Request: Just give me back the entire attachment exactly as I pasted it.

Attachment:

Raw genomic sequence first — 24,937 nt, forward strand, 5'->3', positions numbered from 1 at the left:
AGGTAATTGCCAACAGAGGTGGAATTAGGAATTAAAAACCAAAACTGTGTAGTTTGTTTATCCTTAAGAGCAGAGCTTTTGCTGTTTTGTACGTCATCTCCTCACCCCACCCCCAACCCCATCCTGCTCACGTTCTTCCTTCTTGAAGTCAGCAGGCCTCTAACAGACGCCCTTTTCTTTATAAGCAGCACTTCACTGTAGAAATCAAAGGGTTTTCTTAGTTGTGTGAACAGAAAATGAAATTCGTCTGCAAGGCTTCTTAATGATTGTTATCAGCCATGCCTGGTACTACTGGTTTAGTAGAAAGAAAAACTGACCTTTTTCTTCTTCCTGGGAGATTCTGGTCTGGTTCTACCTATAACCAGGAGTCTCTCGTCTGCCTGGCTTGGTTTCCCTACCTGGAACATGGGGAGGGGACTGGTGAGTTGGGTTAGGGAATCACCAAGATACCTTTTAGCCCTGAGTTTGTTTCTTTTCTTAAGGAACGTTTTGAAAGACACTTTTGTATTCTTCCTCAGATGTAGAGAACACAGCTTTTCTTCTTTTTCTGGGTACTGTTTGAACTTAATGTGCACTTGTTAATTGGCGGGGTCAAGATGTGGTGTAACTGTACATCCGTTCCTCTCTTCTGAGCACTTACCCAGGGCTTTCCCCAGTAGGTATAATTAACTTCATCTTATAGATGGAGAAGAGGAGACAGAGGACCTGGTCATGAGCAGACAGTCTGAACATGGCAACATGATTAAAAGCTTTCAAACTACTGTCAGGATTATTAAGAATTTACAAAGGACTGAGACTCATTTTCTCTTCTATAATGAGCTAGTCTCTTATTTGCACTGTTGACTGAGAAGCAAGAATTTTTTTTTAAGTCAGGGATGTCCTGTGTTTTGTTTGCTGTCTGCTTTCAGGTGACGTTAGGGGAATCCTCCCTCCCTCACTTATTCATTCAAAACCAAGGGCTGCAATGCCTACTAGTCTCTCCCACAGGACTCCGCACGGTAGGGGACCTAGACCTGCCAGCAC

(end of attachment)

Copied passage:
Raw genomic sequence first — 24,937 nt, forward strand, 5'->3', positions numbered from 1 at the left:
AGGTAATTGCCAACAGAGGTGGAATTAGGAATTAAAAACCAAAACTGTGTAGTTTGTTTATCCTTAAGAGCAGAGCTTTTGCTGTTTTGTACGTCATCTCCTCACCCCACCCCCAACCCCATCCTGCTCACGTTCTTCCTTCTTGAAGTCAGCAGGCCTCTAACAGACGCCCTTTTCTTTATAAGCAGCACTTCACTGTAGAAATCAAAGGGTTTTCTTAGTTGTGTGAACAGAAAATGAAATTCGTCTGCAAGGCTTCTTAATGATTGTTATCAGCCATGCCTGGTACTACTGGTTTAGTAGAAAGAAAAACTGACCTTTTTCTTCTTCCTGGGAGATTCTGGTCTGGTTCTACCTATAACCAGGAGTCTCTCGTCTGCCTGGCTTGGTTTCCCTACCTGGAACATGGGGAGGGGACTGGTGAGTTGGGTTAGGGAATCACCAAGATACCTTTTAGCCCTGAGTTTGTTTCTTTTCTTAAGGAACGTTTTGAAAGACACTTTTGTATTCTTCCTCAGATGTAGAGAACACAGCTTTTCTTCTTTTTCTGGGTACTGTTTGAACTTAATGTGCACTTGTTAATTGGCGGGGTCAAGATGTGGTGTAACTGTACATCCGTTCCTCTCTTCTGAGCACTTACCCAGGGCTTTCCCCAGTAGGTATAATTAACTTCATCTTATAGATGGAGAAGAGGAGACAGAGGACCTGGTCATGAGCAGACAGTCTGAACATGGCAACATGATTAAAAGCTTTCAAACTACTGTCAGGATTATTAAGAATTTACAAAGGACTGAGACTCATTTTCTCTTCTATAATGAGCTAGTCTCTTATTTGCACTGTTGACTGAGAAGCAAGAATTTTTTTTTAAGTCAGGGATGTCCTGTGTTTTGTTTGCTGTCTGCTTTCAGGTGACGTTAGGGGAATCCTCCCTCCCTCACTTATTCATTCAAAACCAAGGGCTGCAATGCCTACTAGTCTCTCCCACAGGACTCCGCACGGTAGGGGACCTAGACCTGCCAGCAC